I have a friend who is going through a divorce right now. I won’t say who because I think she deserves her privacy and it is her business to tell, not mine. But I have few thoughts on what she is going through.
The first time I experienced divorce it was my parents. Things had not been good for years. Long years. We all pretended things were okay, but we knew they weren’t. Cold silences. Tense atmospheres. Folded blankets and a pillow on the couch. Broken doorknobs. Evidence that things really were not “okay.” The divorce hurt us kids. Dad was gone. We moved from the home we had known for all our lives. We changed school districts and lost all of our old friends. New ones were hard to make. And every other weekend with dad didn’t always go well either. Everything changed, and it was all painful.
Those last few of their marriage and the first few after the divorce — until I could go to college and escape — were HARD. I coped by burying everything deep, deep inside and becoming an angry, sarcastic, “tough” kid. I didn’t need anyone. It didn’t help that my new schoolmates made it very apparent that I didn’t belong and never would. That just made the isolation and anger worse.
Fortunately, I had a teacher that got through to me. Oh, he didn’t turn me around and make me a loving, caring, wonderful altruistic member of society (I doubt anyone could have done that!), but he had a HUGE stabilizing effect on me. I may not know which roads I would have chosen without him, but I know they would have been a lot bumpier than the ones I did choose. Because of him, I didn’t make as many bad choices as I know I would have without his guidance. In a lot of ways, Danny Alexander saved me from myself. I eventually turned out okay, but I know in my heart that could not and would not have happened without him in my life during those two and a half years in high school when I could have let my parents’ divorce and my new culture change destroy all the good in me.
The second time I experienced divorce it was my own. I knew the day after I married that I had made a mistake. I’ve often wondered how different I would be, if I had never filed the marriage license and just walked away. But I didn’t. I stayed and I tried. I really tried. I loved. I begged. I pleaded. I talked rationally. I yelled irrationally. I cried. I gave up. I endured. And then HE asked for the divorce. I cried again. Then I was relieved. I should probably divulge the details of my marriage for you to understand just how bad it was for me, but I won’t. All I will say is that I did everything I could to save my marriage, and I failed. However, I don’t believe that I could have saved it. I believe that it was doomed from the start.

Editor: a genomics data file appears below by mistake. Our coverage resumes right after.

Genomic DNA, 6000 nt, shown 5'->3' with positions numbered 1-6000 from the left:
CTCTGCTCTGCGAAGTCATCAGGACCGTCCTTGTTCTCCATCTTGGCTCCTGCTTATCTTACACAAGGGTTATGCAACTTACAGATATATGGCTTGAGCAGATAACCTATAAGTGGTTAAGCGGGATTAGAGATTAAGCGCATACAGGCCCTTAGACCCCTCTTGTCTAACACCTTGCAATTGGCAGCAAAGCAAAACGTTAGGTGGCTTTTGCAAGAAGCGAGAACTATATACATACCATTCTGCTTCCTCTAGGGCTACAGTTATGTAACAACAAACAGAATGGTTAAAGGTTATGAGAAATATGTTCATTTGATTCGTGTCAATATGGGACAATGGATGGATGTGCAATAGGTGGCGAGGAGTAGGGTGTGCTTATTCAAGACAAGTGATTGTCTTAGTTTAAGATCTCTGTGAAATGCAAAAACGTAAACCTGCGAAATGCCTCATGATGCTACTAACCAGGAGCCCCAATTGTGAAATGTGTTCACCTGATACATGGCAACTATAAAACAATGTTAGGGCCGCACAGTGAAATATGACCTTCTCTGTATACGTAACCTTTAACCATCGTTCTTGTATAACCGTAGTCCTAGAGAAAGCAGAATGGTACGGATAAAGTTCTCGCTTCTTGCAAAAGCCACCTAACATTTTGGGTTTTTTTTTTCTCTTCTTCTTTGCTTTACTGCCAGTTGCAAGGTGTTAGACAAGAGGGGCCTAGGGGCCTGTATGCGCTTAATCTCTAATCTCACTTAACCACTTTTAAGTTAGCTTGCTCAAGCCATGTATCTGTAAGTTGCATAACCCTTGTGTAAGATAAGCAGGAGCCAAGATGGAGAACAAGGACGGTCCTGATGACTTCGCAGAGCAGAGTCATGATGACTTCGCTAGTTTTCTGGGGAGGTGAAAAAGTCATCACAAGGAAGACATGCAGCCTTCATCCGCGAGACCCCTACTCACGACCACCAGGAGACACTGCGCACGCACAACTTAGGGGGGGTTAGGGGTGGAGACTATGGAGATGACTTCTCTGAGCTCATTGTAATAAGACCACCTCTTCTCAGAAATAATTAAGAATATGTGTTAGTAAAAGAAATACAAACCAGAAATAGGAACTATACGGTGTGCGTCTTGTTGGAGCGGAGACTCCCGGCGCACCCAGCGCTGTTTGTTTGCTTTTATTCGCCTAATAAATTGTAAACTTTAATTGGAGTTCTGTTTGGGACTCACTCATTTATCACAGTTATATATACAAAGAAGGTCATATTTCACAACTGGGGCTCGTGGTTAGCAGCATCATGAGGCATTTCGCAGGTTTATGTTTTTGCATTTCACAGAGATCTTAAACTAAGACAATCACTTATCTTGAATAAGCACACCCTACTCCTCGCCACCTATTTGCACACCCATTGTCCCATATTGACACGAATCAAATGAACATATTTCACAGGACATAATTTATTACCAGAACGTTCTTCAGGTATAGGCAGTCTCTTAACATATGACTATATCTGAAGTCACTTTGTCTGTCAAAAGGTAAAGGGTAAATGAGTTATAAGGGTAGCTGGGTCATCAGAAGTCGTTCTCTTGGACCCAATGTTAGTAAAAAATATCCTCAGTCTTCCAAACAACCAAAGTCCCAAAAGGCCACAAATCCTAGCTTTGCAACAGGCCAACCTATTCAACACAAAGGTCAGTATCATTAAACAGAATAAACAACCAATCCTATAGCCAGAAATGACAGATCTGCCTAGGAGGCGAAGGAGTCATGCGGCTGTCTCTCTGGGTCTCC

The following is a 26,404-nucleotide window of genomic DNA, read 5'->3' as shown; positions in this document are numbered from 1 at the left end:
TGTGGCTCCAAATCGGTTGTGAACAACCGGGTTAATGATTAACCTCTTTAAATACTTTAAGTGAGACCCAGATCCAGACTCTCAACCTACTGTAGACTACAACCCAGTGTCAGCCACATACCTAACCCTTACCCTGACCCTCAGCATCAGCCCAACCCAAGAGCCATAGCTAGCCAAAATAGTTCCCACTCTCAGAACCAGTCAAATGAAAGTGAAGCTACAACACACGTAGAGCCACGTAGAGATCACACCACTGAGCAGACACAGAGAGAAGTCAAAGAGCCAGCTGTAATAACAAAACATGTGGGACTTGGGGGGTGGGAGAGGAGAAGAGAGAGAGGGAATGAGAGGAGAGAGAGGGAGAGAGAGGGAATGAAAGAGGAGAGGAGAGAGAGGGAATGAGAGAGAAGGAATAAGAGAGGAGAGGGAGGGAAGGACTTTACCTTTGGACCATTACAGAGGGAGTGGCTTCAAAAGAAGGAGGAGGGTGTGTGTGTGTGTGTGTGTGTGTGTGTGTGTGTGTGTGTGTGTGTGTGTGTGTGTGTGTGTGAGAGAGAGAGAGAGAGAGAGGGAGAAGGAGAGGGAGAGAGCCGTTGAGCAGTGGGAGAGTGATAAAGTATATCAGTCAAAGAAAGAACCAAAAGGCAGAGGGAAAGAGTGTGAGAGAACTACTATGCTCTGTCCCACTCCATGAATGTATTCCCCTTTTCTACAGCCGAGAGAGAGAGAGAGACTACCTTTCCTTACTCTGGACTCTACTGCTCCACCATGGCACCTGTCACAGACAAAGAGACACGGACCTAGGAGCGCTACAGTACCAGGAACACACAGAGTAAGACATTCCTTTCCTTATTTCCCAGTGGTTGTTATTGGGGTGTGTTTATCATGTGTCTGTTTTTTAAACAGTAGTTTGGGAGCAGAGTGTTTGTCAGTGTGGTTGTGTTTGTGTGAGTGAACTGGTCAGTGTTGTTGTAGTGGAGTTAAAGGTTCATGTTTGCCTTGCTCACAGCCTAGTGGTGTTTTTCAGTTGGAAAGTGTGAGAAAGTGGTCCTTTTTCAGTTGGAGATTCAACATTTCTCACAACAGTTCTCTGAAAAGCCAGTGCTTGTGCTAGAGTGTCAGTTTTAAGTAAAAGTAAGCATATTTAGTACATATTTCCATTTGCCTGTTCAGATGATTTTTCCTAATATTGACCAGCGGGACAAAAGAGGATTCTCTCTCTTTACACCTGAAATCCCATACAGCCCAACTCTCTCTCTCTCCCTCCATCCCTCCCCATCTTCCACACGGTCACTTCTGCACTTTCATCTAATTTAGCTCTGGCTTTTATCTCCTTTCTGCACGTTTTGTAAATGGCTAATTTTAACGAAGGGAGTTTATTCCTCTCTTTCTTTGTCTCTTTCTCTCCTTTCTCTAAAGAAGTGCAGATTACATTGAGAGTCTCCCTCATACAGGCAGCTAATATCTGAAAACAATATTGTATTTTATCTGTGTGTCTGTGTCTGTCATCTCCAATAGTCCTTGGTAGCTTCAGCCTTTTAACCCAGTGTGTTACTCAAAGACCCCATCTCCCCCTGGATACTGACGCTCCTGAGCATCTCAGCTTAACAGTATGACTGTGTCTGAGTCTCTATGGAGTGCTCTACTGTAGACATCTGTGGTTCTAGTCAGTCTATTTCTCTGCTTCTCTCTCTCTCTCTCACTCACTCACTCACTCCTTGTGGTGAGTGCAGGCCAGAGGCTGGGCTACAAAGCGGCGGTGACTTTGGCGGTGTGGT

But even after escaping what I have described as “Four Years of Hell,” I had my weak moments. I remember a week after I left. I was sitting on my bed, tying my shoes, getting ready for work, when all of a sudden, I thought, “Holy Shit! I’ve left my husband. What have I done? Am I going to make it?” Then I looked around at my apartment. It was clean. The bed was made. The dishes were washed. There were no oily footprints on the carpet. And I could not see daylight between the walls and the floor. My next thought was, “You Idiot! Of course you’re going to be okay!”
What I mean by that is that no matter how bad a marriage is, it still hurts when it ends. You still doubt you’re self-worth. You still wonder if you could have done “more” to save it. You still feel as if part of you has been amputated.
Eventually, most of that goes away. But, if I’m going to be honest, the scars still remain. My husband now is a wonderful man and a fantastic father. He has his moments when he irks me, and other moments he just plain infuriates me, but I would not change him at all. I have something unbelievably good with him and I do not want to lose it under any circumstances. However, when we have a . . . disagreement, shall we say, those old scars start to hurt a little. Those self-doubts come back. Echoes of the past bounce around in my memory. Just because that first marriage is dead doesn’t mean it’s ghost doesn’t still walk around.
Life does get better, but the past never goes away. We have to reconcile ourselves with our past — something with which I still struggle. We have to make peace with it.
Divorce hurts. But like any physical amputation, the pain does dissipate — sometimes quickly, sometimes slowly — but it DOES dissipate. Just as the marriage ended, so will the pain.
So have hope, my friend. And remember, some of us understand. We will listen to you vent. We will hold you when you cry. We will rejoice when you smile again.